The Impact of COVID-19 on Pulmonary Hypertension
- In a US survey of 77 Comprehensive Care Centers for pulmonary hypertension (PH), the incidence of coronavirus disease 2019 (COVID-19) infection in patients with pulmonary arterial hypertension (PAH) was 2.1 cases per 1,000 patients, which is similar to the general US population. The associated mortality was 12%.
- PH programs should adopt a visit schedule to balance exposure risk with benefit of evaluation. Telemedicine visits are valuable alternatives to in-person visits as long as patient accessibility is addressed.
- A thorough evaluation of PH requires extensive testing, both at initial evaluation and during follow-up visits. The pandemic required programs to establish protocols for PAH work-up to decrease the risk of exposure to or transmission of COVID-19.
COVID-19 has had a significant impact on all aspects of PH, from diagnosis and management to observing an increased risk of death in patients with PAH. In addition, because of the vulnerable nature of this population, the pandemic has impacted the very manner in which care is delivered in PH. Although the result of a time of enormous strife and hardship, many of the changes observed in PH care are arguably positive and reflect necessary changes that should have happened long ago. Other changes are more reactionary and reflect the significant challenges faced by health care providers and patients during this harrowing time.
The risks associated with COVID-19 in patients with PH are significant. In a US survey of 77 PAH Comprehensive Care Centers, the incidence of COVID-19 infection was 2.1 cases per 1,000 patients with PAH, which is similar to the incidence of COVID-19 infection in the general US population. But although COVID-19 did not seem to be more prevalent in patients with PAH, the mortality did appear to be higher at 12%. In addition, 33% of patients with PAH who were infected with COVID-19 ended up being hospitalized.
With the outbreak of COVID-19, it became necessary to revisit the manner in which patients receive care to decrease risk of contracting the virus. Schedules were adopted to balance exposure risk with benefit of evaluation. Prior to the COVID-19 pandemic, <10 % of PAH centers in the United States provided telemedicine as an option for clinical visit. Today, 97% of PAH centers offer routine video-enabled visits. Unfortunately, challenges have persisted regarding patient accessibility during this time. For many patients with low socioeconomic status or who live in remote areas, access to internet and video-enabled cameras or phones is limited, thereby potentially creating further obstacles to accessing care.
A thorough evaluation of PH requires extensive testing, both at initial evaluation and during follow-up visits. The pandemic required programs to establish protocols for PAH work-up to decrease the risk of exposure to or transmission of COVID-19. For example, since March 2020, 60% of PH programs in the United States have decreased the number of echocardiograms performed by 60-99%. Similarly, there has been a decrease in testing stable patients with pulmonary function tests or 6-minute walk distances. Because of the inherent respiratory risks and cleaning necessary for ventilation-perfusion scans, most programs have shifted to perfusion-only imaging or spiral computed tomographic pulmonary angiography to evaluate for chronic thromboembolic PH. If a perfusion scan is truly normal, then chronic thromboembolic PH has been adequately ruled out and there is no need for the ventilation component of the scan. This is one of the protocol changes introduced because of COVID-19 that was likely overdue and should be continued beyond the pandemic.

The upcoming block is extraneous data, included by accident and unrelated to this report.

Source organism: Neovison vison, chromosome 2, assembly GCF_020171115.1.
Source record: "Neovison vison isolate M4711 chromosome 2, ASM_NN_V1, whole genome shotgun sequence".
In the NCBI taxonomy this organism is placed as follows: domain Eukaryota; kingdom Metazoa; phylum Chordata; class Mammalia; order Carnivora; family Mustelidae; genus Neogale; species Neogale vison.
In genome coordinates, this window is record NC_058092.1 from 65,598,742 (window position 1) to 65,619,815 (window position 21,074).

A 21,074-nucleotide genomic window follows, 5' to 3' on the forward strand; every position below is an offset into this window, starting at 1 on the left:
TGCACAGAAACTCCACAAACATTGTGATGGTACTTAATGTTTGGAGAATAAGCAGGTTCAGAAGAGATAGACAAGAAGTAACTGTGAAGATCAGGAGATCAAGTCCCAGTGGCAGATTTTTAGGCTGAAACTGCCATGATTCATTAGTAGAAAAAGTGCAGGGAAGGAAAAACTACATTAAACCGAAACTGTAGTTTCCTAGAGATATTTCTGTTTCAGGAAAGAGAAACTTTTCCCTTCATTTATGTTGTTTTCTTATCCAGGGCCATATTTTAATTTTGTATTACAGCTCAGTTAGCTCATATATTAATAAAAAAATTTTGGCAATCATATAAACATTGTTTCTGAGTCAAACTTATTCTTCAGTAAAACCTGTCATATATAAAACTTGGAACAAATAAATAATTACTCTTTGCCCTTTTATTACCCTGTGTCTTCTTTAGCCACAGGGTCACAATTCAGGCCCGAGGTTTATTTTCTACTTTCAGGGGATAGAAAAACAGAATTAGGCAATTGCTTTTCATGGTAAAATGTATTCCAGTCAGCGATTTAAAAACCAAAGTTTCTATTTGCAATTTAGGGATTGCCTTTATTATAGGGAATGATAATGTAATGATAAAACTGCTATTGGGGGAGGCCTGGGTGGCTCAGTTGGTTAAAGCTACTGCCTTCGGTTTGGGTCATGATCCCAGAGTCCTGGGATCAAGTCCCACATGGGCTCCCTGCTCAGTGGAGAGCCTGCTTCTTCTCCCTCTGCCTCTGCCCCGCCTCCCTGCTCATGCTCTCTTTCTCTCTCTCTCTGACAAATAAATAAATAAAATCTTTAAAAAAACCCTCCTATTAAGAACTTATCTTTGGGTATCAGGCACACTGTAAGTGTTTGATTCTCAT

Not all patients with PH require right heart catheterization (RHC). RHC is most useful in times when clinical uncertainty exists as to the cause of PH or if PAH-specific symptoms are being considered. To this end, PH centers stratified patients regarding the need for RHC based on pre-test probability of Group 1 PAH and the risk profile of new or returning patients who require augmentation of PAH therapy. For stable patients with high likelihood of having Group 2 and 3 PH, it is worth considering whether elective new patient evaluations, and RHC, can be deferred due to the lack of established therapies for these disease states currently.
The impact of COVID-19 on health care delivery and on society at large is going to be felt for years to come. Within the field of PH, there has been a seismic shift in care delivery, and practice patterns have changed with new standards that likely should have been introduced years ago.
- Ryan JJ, Melendres-Groves L, Zamanian RT, et al. Care of patients with pulmonary arterial hypertension during the coronavirus (COVID-19) pandemic. Pulm Circ 2020;10:2045894020920153.
- Lee JD, Burger CD, Delossantos GB, et al. A Survey-based Estimate of COVID-19 Incidence and Outcomes among Patients with PAH or CTEPH and Impact on the Process of Care. Ann Am Thorac Soc 2020;Jul 29:[Epub ahead of print].
- Zamanian RT, Pollack CV Jr, Gentile MA, et al. Outpatient Inhaled Nitric Oxide in a Patient with Vasoreactive Idiopathic Pulmonary Arterial Hypertension and COVID-19 Infection. Am J Respir Crit Care Med 2020;202:130-2.
Clinical Topics: Cardiovascular Care Team, Heart Failure and Cardiomyopathies, Noninvasive Imaging, Pulmonary Hypertension and Venous Thromboembolism, Pulmonary Hypertension, Echocardiography/Ultrasound
Keywords: Hypertension, Pulmonary, COVID-19, Pandemics, severe acute respiratory syndrome coronavirus 2, Coronavirus, Uncertainty, Follow-Up Studies, Prevalence, Telemedicine, Echocardiography, Health Personnel, Cardiac Catheterization
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